5 Why the Initiative for a Specific Law on Torture In its recommendation to the Uganda State report, the Committee Against Torture (CAT), the State was called upon to take all necessary legislative, administrative and judicial measures to prevent acts of torture including steps to eliminate impunity of alleged perpetrators of acts of torture, carry out prompt, impartial and exhaustive investigations, try and where appropriate convict perpetrators of torture and impose appropriate sentences on offenders and compensate victims.

6 THE PROHIBITION AND PREVENTION OF TORTURE ACT 2012 On the 26th of April 2012, Parliament passed the Prohibition and Prevention of torture law. The law is still pending Presidential ascent before it come into effect.

7 HIGHLIGHTS OF ANTI -TORTURE LAW Widening the definition of torture to include private individuals:- The new law provides a wide definition to torture to include individual persons and non-state actors, Individual responsibility:- Individual persons and non-state actors shall be held individually responsible for acts of torture’ Supervisors shall be held liable in cases where they either condoned or were aware of the on-going acts of torture, Punishment for the offence of torture:- Person convicted of torture shall be liable for 15 years imprisonment, Inadmissibility of evidence obtained by means of torture:- Any evidence obtained by means of torture inadmissible in court, except in instances where such evidence is being used against the alleged perpetrator of torture, Inadmissibility of evidence obtained by means of torture:- Torture is made an international crime, and provides for the prosecution of any person within the territory of Uganda who is alleged to have committed torture and is resident in Uganda no matter where the act was committed.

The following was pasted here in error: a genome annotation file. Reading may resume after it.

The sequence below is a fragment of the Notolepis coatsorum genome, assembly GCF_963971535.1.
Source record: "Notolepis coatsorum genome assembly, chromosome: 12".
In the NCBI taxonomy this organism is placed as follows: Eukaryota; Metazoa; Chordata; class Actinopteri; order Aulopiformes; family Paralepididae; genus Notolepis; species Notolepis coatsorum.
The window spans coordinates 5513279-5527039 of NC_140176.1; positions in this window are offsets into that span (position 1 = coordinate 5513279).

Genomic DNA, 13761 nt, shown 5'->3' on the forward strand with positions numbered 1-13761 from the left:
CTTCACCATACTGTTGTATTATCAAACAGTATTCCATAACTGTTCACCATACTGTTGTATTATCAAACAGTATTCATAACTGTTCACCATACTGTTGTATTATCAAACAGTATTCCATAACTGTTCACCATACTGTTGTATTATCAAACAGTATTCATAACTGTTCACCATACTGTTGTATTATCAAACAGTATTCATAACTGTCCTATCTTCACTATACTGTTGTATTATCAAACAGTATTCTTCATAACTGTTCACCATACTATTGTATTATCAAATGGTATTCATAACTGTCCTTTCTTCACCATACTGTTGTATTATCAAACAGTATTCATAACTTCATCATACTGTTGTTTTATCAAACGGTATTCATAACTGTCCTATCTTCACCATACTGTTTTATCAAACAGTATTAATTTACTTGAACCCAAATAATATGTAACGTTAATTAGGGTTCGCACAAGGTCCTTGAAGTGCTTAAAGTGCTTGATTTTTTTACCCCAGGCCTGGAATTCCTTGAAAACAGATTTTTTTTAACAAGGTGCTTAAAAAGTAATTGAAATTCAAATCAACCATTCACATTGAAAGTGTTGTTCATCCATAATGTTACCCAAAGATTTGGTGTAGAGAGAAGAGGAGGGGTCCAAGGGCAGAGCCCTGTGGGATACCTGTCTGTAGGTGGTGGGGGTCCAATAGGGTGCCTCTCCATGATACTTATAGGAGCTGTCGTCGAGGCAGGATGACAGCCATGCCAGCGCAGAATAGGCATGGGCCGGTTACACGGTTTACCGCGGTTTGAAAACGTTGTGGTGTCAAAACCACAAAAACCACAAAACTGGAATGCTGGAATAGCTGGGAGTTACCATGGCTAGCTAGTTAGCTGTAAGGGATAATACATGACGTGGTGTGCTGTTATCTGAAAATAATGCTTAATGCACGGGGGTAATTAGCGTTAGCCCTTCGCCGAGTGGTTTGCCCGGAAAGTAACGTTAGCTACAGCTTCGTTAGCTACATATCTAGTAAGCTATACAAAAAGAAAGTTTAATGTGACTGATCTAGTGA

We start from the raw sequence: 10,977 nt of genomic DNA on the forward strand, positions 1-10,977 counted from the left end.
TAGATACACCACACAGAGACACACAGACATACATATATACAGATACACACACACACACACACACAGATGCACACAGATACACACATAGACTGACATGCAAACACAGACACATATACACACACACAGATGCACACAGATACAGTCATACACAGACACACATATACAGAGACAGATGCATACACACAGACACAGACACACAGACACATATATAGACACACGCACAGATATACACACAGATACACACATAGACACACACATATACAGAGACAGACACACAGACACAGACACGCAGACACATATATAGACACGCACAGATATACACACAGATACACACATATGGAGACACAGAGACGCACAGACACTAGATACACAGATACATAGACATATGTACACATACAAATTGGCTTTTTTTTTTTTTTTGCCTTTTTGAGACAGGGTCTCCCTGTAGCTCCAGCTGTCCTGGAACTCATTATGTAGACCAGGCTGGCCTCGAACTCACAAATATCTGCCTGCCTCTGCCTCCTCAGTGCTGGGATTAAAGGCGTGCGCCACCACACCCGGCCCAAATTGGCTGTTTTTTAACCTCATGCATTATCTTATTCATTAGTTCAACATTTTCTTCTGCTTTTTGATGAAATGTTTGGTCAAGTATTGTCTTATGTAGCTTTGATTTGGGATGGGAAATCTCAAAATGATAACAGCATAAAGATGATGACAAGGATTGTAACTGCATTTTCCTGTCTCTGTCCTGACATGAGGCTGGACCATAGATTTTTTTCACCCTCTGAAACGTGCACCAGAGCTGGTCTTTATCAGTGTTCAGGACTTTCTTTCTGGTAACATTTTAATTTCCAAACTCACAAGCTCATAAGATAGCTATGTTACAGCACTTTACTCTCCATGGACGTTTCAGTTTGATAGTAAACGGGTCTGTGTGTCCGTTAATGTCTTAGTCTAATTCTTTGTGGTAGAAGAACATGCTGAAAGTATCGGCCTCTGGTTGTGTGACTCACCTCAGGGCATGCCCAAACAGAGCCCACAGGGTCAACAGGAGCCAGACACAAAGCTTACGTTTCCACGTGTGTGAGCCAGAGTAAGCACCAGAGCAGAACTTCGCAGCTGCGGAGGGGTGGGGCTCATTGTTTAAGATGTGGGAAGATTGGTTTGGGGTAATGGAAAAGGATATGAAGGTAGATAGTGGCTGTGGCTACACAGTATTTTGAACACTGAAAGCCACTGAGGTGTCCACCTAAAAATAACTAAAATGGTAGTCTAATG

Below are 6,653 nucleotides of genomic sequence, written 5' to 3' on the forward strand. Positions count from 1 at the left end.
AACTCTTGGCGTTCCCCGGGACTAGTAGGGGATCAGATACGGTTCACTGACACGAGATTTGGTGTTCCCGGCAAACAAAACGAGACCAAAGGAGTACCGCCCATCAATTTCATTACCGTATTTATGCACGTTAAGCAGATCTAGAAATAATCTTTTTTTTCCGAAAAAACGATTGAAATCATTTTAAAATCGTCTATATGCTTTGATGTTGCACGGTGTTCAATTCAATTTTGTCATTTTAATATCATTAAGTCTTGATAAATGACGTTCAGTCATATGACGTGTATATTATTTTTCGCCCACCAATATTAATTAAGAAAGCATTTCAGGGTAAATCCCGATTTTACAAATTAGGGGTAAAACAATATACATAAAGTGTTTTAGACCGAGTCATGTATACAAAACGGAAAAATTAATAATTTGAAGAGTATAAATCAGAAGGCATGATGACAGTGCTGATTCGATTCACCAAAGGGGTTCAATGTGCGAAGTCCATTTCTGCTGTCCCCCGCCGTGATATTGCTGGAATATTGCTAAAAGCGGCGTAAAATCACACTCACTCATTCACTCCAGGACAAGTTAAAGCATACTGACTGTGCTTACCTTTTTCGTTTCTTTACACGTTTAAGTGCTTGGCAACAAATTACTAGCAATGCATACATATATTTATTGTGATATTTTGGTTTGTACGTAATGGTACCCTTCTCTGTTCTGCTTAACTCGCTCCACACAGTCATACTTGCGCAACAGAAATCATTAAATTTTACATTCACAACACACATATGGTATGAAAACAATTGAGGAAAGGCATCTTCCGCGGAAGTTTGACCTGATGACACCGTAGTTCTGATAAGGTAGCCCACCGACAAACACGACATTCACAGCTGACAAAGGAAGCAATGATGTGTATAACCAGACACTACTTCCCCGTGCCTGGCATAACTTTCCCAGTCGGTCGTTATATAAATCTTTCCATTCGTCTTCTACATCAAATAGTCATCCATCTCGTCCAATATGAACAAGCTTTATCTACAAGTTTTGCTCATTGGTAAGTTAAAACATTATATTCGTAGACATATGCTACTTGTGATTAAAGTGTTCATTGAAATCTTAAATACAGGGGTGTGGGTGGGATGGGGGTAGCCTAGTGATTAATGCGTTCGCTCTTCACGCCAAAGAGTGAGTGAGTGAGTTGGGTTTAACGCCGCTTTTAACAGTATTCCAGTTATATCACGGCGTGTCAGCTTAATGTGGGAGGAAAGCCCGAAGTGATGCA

8 Strategies and Procedure Used to Have the Law Passed Documented information on number of cases and trends of torture, victims and perpetrators. Conducted a survey which found the that one in ten persons in the survey population in the survey areas had been tortured. This information was used to persuade the authorities on the magnitude of the problem and need for reform.

9 Strategies and Procedure Used to Have the Law Passed Propelled by the desire to advance a cause and motivated by the power of, and in, numbers, various NGOs working on torture formed a coalition named the Coalition Against Torture in early The main objective of CAT, at the time, was to rally Civil Society organisations (CSO) and Community Based Organisations (CBO) with the task to identify, document and package information on torture and use it for collective lobbying, media campaigns and awareness- raising.